General Audiences of 5, 12, 19, and 26 September 1979
John Paul II introduces the Theology of the Body by talking about beginnings. He starts in the Gospel of Matthew.
Some Pharisees approached him, and tested him, saying, "Is it lawful for a man to divorce his wife for any cause whatever?" He said in reply, "Have you not read that from the beginning the Creator 'made them male and female' and said, 'For this reason a man shall leave his father and mother and be joined to his wife, and the two shall become one flesh'? So they are no longer two, but one flesh. Therefore, what God has joined together, no human being must separate." They said to him, "Then why did Moses command that the man give the woman a bill of divorce and dismiss (her)?" He said to them, "Because of the hardness of your hearts Moses allowed you to divorce your wives, but from the beginning it was not so.” Mt 19: 3-8
In his response Jesus mentions “the beginning” twice. Since anything that Jesus says twice is clearly very important, JP2 wants to know what this “beginning” is, and what it means.
As any of us would guess, the beginning is found in Genesis.
Genesis begins with two creation stories, one told in chapter 1 and the other in chapters 2 and 3. These creation stories are distinguished by their authors, so the beginning in chapter 1 is called the Elohist account and the beginning in chapters 2 and 3 is called the Yahwist account. Jesus references both of these beginnings in his dialogue with the Pharisees.
Christ initially references the Elohist account when he mentions “the beginning,” but then quotes the Yahwist account about man and woman becoming one flesh. In his quote from the Yahwist account, Christ literally brings us to the boundary between man’s primeval innocence and original sin, the last verse of chapter 2.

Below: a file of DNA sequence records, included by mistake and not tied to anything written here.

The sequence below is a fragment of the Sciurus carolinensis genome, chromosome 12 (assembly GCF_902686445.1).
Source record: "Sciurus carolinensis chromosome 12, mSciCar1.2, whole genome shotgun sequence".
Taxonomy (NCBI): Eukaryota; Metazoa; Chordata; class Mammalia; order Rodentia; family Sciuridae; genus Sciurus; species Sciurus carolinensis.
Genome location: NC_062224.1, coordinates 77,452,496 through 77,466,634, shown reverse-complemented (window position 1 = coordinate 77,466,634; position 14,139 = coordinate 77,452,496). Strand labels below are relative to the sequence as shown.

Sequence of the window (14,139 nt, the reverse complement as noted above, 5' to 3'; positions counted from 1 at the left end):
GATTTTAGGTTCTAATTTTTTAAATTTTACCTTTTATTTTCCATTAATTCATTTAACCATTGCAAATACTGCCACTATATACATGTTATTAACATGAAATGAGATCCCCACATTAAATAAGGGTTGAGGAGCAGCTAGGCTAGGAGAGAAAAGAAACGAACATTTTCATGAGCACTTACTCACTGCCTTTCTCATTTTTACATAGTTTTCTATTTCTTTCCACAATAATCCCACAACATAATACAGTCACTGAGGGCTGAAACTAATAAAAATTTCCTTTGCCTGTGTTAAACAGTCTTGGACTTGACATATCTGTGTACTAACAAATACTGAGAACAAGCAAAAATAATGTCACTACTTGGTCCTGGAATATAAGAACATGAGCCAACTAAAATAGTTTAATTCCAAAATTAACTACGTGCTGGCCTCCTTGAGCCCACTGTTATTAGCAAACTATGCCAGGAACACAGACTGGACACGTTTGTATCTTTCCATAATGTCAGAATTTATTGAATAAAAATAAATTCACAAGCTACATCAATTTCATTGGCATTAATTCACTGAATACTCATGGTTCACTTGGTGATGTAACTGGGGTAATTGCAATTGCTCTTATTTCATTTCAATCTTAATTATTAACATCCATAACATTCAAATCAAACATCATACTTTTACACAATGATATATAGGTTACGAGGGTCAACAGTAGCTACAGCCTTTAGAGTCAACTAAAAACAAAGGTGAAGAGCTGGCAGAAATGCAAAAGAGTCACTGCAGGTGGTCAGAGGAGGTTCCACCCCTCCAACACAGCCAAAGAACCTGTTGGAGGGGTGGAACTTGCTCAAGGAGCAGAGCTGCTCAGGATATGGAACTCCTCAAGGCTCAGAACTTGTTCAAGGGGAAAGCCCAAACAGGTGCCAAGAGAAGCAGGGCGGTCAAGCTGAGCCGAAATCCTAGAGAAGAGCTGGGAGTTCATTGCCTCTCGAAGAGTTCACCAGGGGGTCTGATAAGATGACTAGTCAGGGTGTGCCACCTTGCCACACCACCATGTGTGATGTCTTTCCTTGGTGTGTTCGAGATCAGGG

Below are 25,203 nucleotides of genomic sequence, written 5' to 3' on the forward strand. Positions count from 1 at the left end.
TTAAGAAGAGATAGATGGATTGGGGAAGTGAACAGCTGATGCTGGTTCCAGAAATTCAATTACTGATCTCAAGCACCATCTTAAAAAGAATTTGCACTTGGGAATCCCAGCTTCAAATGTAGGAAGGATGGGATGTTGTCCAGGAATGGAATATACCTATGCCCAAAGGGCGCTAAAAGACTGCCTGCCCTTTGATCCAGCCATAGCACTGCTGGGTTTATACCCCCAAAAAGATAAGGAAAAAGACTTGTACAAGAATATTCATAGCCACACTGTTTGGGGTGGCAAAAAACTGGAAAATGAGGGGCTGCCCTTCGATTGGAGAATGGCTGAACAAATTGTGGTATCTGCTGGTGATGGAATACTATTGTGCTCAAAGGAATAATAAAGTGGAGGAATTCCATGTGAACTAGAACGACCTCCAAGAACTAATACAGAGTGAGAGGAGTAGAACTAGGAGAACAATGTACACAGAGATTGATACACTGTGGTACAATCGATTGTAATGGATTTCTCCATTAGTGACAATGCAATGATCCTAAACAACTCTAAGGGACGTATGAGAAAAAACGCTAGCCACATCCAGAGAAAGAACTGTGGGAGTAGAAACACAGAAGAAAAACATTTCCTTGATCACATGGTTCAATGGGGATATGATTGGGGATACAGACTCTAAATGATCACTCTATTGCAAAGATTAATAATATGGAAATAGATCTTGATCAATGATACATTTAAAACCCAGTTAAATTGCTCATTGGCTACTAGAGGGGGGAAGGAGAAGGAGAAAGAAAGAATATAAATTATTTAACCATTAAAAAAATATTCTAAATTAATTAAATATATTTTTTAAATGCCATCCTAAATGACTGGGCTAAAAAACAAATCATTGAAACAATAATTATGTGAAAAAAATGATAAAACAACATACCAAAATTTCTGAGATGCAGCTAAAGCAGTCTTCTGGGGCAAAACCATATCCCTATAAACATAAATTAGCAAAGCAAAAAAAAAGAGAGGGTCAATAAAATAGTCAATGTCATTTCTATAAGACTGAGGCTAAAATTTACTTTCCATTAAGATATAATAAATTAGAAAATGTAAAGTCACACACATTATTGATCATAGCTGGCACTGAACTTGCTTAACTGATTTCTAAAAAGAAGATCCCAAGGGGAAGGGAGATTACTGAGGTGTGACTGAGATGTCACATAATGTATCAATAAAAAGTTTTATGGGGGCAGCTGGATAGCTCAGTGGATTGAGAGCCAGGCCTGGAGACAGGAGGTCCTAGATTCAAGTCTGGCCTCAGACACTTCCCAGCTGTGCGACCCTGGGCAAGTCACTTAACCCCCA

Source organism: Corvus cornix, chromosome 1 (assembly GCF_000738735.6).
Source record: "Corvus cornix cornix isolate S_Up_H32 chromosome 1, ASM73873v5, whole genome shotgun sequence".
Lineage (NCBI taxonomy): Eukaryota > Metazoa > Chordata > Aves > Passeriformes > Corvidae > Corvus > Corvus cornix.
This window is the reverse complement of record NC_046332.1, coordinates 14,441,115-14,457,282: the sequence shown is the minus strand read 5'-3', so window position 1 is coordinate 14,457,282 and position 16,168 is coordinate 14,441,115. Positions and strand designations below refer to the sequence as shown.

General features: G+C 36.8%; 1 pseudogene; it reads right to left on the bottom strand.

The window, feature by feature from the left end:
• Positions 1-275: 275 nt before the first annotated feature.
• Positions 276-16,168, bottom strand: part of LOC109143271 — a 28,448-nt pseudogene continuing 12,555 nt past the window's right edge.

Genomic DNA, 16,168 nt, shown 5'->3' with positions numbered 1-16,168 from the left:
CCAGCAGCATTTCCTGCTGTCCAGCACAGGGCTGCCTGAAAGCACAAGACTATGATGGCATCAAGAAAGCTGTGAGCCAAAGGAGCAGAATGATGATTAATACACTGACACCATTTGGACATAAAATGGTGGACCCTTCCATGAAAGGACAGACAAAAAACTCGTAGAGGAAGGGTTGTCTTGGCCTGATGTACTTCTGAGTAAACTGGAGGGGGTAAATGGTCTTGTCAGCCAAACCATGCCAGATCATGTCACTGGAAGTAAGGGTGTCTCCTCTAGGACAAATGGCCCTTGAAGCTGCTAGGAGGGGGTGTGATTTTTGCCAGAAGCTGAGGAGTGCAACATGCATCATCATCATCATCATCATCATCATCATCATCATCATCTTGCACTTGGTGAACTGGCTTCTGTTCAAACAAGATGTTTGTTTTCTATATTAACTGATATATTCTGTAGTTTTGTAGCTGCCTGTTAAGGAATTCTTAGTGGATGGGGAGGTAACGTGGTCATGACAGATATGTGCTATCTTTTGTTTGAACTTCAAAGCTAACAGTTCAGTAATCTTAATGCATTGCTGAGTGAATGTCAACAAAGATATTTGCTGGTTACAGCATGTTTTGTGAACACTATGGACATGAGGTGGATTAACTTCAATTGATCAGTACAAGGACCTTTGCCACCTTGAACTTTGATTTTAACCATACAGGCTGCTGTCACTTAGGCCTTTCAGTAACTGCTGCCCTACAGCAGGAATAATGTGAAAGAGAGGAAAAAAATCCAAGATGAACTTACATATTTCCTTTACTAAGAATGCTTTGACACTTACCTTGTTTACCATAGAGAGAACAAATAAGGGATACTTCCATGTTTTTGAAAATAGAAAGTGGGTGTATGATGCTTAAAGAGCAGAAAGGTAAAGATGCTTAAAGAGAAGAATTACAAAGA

The Yahwist account of creation highlights the two states of man – the state of integral nature and the state of fallen nature (status naturae integrae and status naturae lapsae). When Christ refers the Pharisees to the beginning (Gen 2:24), he orders them to pass beyond the boundary between these two states, between primeval innocence and original sin, and back to God’s dictate that man and woman will be one flesh.
When Christ orders the Pharisees back to the beginning he indicates that God’s order has not lost its force, even though man has lost his primeval innocence. Man and woman will STILL be one flesh. Christ even adds to the dictate found in Genesis by ordering that “what God has joined together, let not man separate” (Mk 10:9).
The fact that Christ brings the Pharisees back to God’s original order and then strengthens that order by explicitly stating that it is still in effect tells us that original sin did not completely sever man’s tie to his original innocence. There are parts of our status naturae integrae that persist, even though we have entered a state of historical sinfulness. This seems like a very important point to me, one that might come back later in ToB. It seems like a very important point too for a discussion about what our fallen state is and how original sin tainted our original innocence. But I digress! Maybe JP2 will pick that point up later.
Christ’s words allow us to find an essential continuity in man and a link between the two states of man. After all, we cannot even talk about man’s fall from grace without referencing his original grace. Man’s historical sinfulness makes no sense unless it is compared with his original innocence. That is something that I think people forget a lot.